Shaquanda Cotton

Shaquanda Cotton (sometimes incorrectly referred to in the media as "Shaquandra" or "Shaquana") is an African-American girl who, in March 2006, at the age of 15, was sentenced to an indeterminate time not to exceed her 21st birthday in the Texas Youth Commission's juvenile detention facilities for shoving a hall monitor at her high school in Paris, Texas, U.S.A.[1]

The sentence
Shaquanda was tried in the town's juvenile court, convicted by a jury of "assault on a public servant" for allegedly shoving Cleda Brownfield, a hall monitor at Paris high school in the Paris Independent School District, and sentenced by Lamar County Judge M.C. "Chuck" Superville, Jr. to the Texas Youth Commission for up to seven years, not to exceed her 21st birthday.[2] She was sentenced when she was 14 and served over a year at Ron Jackson unit in [[Brownwood, Texas]. Since then the facility has been investigated for abusing many of the children placed there.[3]

[edit] The incident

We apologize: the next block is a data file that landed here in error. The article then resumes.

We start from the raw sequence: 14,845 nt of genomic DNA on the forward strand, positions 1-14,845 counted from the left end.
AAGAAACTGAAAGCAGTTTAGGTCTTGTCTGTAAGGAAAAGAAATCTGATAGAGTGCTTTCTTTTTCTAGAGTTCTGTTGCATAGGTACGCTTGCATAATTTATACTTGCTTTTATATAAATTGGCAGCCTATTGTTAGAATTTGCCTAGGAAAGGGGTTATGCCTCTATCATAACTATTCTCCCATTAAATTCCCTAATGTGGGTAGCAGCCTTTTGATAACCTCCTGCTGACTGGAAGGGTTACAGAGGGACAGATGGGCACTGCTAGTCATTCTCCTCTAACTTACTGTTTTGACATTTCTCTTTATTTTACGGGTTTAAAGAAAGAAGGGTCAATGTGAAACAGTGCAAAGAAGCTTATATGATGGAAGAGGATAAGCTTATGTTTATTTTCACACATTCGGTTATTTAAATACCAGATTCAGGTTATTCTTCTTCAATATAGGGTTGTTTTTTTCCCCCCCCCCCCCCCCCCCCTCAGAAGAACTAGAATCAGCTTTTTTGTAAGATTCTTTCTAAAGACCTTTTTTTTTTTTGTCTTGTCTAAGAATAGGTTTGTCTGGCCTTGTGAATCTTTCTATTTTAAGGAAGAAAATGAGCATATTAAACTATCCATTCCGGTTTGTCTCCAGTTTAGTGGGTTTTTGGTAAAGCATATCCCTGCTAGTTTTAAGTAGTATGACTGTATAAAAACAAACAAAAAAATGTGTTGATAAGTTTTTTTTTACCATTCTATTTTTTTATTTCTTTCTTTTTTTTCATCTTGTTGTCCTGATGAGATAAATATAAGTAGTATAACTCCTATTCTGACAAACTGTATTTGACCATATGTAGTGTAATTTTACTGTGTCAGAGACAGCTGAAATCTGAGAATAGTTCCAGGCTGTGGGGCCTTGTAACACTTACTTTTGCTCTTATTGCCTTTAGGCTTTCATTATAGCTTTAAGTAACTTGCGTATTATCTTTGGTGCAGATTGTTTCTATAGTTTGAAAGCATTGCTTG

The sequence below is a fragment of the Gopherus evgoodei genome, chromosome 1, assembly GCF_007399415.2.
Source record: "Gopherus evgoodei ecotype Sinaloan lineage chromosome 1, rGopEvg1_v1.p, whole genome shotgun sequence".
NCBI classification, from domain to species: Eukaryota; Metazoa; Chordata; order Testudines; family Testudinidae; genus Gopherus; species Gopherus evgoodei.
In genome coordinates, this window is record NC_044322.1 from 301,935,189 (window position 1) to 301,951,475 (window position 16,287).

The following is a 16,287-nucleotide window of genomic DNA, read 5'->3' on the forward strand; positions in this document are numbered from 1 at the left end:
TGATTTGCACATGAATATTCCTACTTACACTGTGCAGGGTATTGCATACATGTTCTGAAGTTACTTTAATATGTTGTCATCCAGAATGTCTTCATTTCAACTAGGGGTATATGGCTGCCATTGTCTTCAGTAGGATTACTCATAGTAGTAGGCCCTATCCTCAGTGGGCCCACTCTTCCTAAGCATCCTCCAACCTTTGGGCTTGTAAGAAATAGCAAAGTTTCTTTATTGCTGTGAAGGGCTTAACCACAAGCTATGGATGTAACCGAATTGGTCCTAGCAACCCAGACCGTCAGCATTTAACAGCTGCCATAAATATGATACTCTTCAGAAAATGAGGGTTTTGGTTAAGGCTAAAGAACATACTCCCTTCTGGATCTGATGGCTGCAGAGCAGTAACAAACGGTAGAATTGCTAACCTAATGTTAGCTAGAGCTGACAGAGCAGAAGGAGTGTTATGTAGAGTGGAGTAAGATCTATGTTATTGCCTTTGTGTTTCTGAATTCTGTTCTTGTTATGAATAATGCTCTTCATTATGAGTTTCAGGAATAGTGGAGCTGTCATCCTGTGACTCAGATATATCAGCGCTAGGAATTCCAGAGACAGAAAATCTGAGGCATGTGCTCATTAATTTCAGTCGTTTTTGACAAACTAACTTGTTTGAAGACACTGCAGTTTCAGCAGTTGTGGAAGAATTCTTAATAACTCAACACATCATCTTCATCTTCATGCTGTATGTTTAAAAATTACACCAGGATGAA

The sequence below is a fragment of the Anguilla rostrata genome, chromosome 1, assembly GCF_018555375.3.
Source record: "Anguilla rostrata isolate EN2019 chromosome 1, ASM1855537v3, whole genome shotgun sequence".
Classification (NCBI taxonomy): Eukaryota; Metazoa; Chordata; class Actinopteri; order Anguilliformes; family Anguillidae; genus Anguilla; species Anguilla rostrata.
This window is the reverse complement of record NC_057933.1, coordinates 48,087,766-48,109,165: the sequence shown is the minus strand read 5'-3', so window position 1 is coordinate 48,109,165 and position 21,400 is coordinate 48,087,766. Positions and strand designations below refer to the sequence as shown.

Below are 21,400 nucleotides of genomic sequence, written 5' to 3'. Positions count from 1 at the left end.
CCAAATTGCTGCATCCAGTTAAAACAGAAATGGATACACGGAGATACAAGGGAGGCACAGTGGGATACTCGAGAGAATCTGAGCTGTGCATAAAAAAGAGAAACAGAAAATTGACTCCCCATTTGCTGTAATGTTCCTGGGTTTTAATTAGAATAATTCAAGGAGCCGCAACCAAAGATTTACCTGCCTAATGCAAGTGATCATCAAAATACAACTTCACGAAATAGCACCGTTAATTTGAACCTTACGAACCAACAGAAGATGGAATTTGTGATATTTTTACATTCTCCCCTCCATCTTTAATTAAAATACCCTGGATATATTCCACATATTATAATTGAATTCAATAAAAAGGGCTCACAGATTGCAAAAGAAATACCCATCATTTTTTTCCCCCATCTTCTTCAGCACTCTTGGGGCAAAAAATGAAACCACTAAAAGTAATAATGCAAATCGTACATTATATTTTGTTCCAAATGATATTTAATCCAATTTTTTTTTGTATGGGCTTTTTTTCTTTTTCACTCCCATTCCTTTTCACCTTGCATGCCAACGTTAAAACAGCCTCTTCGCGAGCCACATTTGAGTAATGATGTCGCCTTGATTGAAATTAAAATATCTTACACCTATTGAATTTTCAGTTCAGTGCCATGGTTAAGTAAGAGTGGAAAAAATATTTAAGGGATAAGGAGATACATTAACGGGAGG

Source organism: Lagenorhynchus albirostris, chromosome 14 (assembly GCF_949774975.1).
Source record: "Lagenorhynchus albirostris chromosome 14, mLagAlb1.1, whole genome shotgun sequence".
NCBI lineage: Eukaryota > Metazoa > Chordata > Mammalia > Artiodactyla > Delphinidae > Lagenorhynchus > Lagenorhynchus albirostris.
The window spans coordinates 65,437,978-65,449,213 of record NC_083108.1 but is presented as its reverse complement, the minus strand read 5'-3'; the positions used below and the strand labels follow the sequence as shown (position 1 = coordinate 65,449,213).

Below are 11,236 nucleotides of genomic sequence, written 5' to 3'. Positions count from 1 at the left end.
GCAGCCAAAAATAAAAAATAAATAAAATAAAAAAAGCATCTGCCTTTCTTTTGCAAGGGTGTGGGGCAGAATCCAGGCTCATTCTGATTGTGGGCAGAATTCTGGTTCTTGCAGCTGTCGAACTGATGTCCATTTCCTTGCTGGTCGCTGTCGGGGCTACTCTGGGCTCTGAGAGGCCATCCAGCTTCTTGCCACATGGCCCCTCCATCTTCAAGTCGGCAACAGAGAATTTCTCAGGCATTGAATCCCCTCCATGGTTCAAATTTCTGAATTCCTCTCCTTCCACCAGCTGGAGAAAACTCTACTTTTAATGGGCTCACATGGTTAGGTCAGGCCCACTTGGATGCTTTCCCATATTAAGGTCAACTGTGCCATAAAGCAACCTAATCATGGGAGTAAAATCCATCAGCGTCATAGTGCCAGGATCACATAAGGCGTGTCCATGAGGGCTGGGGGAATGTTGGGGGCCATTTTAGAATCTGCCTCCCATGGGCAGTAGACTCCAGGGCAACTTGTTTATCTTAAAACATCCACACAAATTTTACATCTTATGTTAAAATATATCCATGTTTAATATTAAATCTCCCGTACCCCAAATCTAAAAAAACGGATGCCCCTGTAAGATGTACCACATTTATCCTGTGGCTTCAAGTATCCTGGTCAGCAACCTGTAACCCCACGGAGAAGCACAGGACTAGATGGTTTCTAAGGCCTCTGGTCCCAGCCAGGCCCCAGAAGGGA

According to trial testimony, the incident with the teacher's aide happened on September 30, 2005 about 20 minutes before classes began at Paris High School. The testimoney was conflicting. Teacher's aide Cleda Brownfield claimed to have locked the school building's door at 8:05 am in accordance with school policy. Brownfield testified that Cotton approached her, attempting to enter the building "saying she had to go to the restroom." Brownfield allegedly told Cotton she would have to use a restroom in cafeteria until the building was opened at 8:30. Cotton alledgedly asked to see the nurse to get her medication. Cotton left, then returned when she saw several white students being allowed to enter. Cotton asked why they were allowed to go in but not her. According to Brownfield and teacher Jerry Fleming, Cotton then allegedly told Brownfield "I'll knock your block off" and attempted to push her way in. Brownfield alledgedly put her hand up "in a defensive posture" and Cotton alledgedly "responded by shoving her." According to defense witnesses, Fleming and Brownfield shoved Cotton and injured her. Medical reports reveiled Cotton sustained a contusion to her head, a cut on her hand as well as a strained neck in the exchange.[[4] School authorities then summoned Paris Police officer Brad Ruthart (school resource officer assigned to the campus), who then met with both Brownfield and Cotton about the incident.[4]